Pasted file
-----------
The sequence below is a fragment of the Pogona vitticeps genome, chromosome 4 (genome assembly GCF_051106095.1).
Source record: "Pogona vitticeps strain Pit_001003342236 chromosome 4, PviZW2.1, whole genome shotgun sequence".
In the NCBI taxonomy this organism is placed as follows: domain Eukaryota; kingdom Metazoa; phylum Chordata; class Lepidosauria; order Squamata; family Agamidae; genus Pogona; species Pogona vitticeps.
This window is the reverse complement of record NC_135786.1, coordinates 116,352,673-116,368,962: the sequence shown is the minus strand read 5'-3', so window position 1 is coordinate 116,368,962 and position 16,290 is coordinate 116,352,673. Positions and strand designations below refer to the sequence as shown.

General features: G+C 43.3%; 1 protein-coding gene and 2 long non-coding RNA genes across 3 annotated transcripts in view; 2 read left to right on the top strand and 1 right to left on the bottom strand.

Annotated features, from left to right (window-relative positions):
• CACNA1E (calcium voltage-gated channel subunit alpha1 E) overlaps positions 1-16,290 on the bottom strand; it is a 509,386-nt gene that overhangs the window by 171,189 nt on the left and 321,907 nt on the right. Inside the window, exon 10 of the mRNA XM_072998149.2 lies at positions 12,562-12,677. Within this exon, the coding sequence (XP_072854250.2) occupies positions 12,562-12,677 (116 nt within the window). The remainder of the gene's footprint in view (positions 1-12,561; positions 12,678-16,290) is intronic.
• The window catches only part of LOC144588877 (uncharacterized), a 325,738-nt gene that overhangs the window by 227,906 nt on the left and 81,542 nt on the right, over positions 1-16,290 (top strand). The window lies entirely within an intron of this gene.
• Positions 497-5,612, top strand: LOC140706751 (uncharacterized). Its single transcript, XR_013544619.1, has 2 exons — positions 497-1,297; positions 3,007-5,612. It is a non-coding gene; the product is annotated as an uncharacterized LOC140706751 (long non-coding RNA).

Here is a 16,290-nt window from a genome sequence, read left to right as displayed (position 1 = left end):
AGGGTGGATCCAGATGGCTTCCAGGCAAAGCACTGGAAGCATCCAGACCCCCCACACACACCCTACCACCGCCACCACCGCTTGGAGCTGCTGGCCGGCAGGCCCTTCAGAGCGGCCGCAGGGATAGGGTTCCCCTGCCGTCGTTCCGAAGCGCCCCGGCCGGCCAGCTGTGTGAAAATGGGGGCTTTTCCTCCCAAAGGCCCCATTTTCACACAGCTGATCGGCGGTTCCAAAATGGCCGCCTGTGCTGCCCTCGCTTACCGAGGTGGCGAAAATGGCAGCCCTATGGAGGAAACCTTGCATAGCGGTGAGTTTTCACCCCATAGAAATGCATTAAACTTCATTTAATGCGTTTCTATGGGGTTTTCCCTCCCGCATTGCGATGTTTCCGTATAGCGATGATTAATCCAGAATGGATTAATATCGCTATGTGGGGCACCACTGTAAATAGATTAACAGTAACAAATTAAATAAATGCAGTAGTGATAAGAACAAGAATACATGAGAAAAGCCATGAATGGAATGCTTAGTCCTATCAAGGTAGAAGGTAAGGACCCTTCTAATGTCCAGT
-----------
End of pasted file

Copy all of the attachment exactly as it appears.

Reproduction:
The sequence below is a fragment of the Pogona vitticeps genome, chromosome 4 (genome assembly GCF_051106095.1).
Source record: "Pogona vitticeps strain Pit_001003342236 chromosome 4, PviZW2.1, whole genome shotgun sequence".
In the NCBI taxonomy this organism is placed as follows: domain Eukaryota; kingdom Metazoa; phylum Chordata; class Lepidosauria; order Squamata; family Agamidae; genus Pogona; species Pogona vitticeps.
This window is the reverse complement of record NC_135786.1, coordinates 116,352,673-116,368,962: the sequence shown is the minus strand read 5'-3', so window position 1 is coordinate 116,368,962 and position 16,290 is coordinate 116,352,673. Positions and strand designations below refer to the sequence as shown.

General features: G+C 43.3%; 1 protein-coding gene and 2 long non-coding RNA genes across 3 annotated transcripts in view; 2 read left to right on the top strand and 1 right to left on the bottom strand.

Annotated features, from left to right (window-relative positions):
• CACNA1E (calcium voltage-gated channel subunit alpha1 E) overlaps positions 1-16,290 on the bottom strand; it is a 509,386-nt gene that overhangs the window by 171,189 nt on the left and 321,907 nt on the right. Inside the window, exon 10 of the mRNA XM_072998149.2 lies at positions 12,562-12,677. Within this exon, the coding sequence (XP_072854250.2) occupies positions 12,562-12,677 (116 nt within the window). The remainder of the gene's footprint in view (positions 1-12,561; positions 12,678-16,290) is intronic.
• The window catches only part of LOC144588877 (uncharacterized), a 325,738-nt gene that overhangs the window by 227,906 nt on the left and 81,542 nt on the right, over positions 1-16,290 (top strand). The window lies entirely within an intron of this gene.
• Positions 497-5,612, top strand: LOC140706751 (uncharacterized). Its single transcript, XR_013544619.1, has 2 exons — positions 497-1,297; positions 3,007-5,612. It is a non-coding gene; the product is annotated as an uncharacterized LOC140706751 (long non-coding RNA).

Here is a 16,290-nt window from a genome sequence, read left to right as displayed (position 1 = left end):
AGGGTGGATCCAGATGGCTTCCAGGCAAAGCACTGGAAGCATCCAGACCCCCCACACACACCCTACCACCGCCACCACCGCTTGGAGCTGCTGGCCGGCAGGCCCTTCAGAGCGGCCGCAGGGATAGGGTTCCCCTGCCGTCGTTCCGAAGCGCCCCGGCCGGCCAGCTGTGTGAAAATGGGGGCTTTTCCTCCCAAAGGCCCCATTTTCACACAGCTGATCGGCGGTTCCAAAATGGCCGCCTGTGCTGCCCTCGCTTACCGAGGTGGCGAAAATGGCAGCCCTATGGAGGAAACCTTGCATAGCGGTGAGTTTTCACCCCATAGAAATGCATTAAACTTCATTTAATGCGTTTCTATGGGGTTTTCCCTCCCGCATTGCGATGTTTCCGTATAGCGATGATTAATCCAGAATGGATTAATATCGCTATGTGGGGCACCACTGTAAATAGATTAACAGTAACAAATTAAATAAATGCAGTAGTGATAAGAACAAGAATACATGAGAAAAGCCATGAATGGAATGCTTAGTCCTATCAAGGTAGAAGGTAAGGACCCTTCTAATGTCCAGT